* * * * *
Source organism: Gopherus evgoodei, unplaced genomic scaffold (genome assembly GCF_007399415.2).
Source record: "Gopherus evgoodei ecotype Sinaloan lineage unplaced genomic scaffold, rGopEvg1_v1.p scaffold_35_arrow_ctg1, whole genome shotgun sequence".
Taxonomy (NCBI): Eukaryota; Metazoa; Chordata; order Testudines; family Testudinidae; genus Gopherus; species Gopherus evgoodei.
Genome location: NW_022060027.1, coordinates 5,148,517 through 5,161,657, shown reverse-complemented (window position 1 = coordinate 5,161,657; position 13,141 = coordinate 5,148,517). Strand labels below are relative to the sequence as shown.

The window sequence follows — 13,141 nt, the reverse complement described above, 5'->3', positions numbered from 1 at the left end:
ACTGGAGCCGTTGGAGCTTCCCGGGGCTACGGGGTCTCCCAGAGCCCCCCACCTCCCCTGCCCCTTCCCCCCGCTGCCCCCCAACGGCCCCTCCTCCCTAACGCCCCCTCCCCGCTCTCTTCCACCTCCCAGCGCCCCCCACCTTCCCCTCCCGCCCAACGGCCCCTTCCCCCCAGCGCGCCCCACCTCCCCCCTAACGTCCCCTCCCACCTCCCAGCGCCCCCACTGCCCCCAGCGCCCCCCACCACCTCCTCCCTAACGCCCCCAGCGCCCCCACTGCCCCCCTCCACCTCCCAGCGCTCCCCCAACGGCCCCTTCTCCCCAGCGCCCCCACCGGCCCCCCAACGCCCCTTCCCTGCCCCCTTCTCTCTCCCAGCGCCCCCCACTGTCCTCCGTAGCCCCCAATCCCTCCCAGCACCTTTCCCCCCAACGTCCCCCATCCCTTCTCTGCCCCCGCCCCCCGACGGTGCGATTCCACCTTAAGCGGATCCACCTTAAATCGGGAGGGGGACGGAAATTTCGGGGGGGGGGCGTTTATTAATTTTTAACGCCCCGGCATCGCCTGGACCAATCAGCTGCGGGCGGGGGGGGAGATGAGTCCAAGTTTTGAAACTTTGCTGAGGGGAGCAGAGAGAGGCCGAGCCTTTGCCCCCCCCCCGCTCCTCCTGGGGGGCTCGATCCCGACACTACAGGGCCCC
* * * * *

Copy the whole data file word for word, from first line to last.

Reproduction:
Source organism: Gopherus evgoodei, unplaced genomic scaffold (genome assembly GCF_007399415.2).
Source record: "Gopherus evgoodei ecotype Sinaloan lineage unplaced genomic scaffold, rGopEvg1_v1.p scaffold_35_arrow_ctg1, whole genome shotgun sequence".
Taxonomy (NCBI): Eukaryota; Metazoa; Chordata; order Testudines; family Testudinidae; genus Gopherus; species Gopherus evgoodei.
Genome location: NW_022060027.1, coordinates 5,148,517 through 5,161,657, shown reverse-complemented (window position 1 = coordinate 5,161,657; position 13,141 = coordinate 5,148,517). Strand labels below are relative to the sequence as shown.

The window sequence follows — 13,141 nt, the reverse complement described above, 5'->3', positions numbered from 1 at the left end:
ACTGGAGCCGTTGGAGCTTCCCGGGGCTACGGGGTCTCCCAGAGCCCCCCACCTCCCCTGCCCCTTCCCCCCGCTGCCCCCCAACGGCCCCTCCTCCCTAACGCCCCCTCCCCGCTCTCTTCCACCTCCCAGCGCCCCCCACCTTCCCCTCCCGCCCAACGGCCCCTTCCCCCCAGCGCGCCCCACCTCCCCCCTAACGTCCCCTCCCACCTCCCAGCGCCCCCACTGCCCCCAGCGCCCCCCACCACCTCCTCCCTAACGCCCCCAGCGCCCCCACTGCCCCCCTCCACCTCCCAGCGCTCCCCCAACGGCCCCTTCTCCCCAGCGCCCCCACCGGCCCCCCAACGCCCCTTCCCTGCCCCCTTCTCTCTCCCAGCGCCCCCCACTGTCCTCCGTAGCCCCCAATCCCTCCCAGCACCTTTCCCCCCAACGTCCCCCATCCCTTCTCTGCCCCCGCCCCCCGACGGTGCGATTCCACCTTAAGCGGATCCACCTTAAATCGGGAGGGGGACGGAAATTTCGGGGGGGGGGCGTTTATTAATTTTTAACGCCCCGGCATCGCCTGGACCAATCAGCTGCGGGCGGGGGGGGAGATGAGTCCAAGTTTTGAAACTTTGCTGAGGGGAGCAGAGAGAGGCCGAGCCTTTGCCCCCCCCCCGCTCCTCCTGGGGGGCTCGATCCCGACACTACAGGGCCCC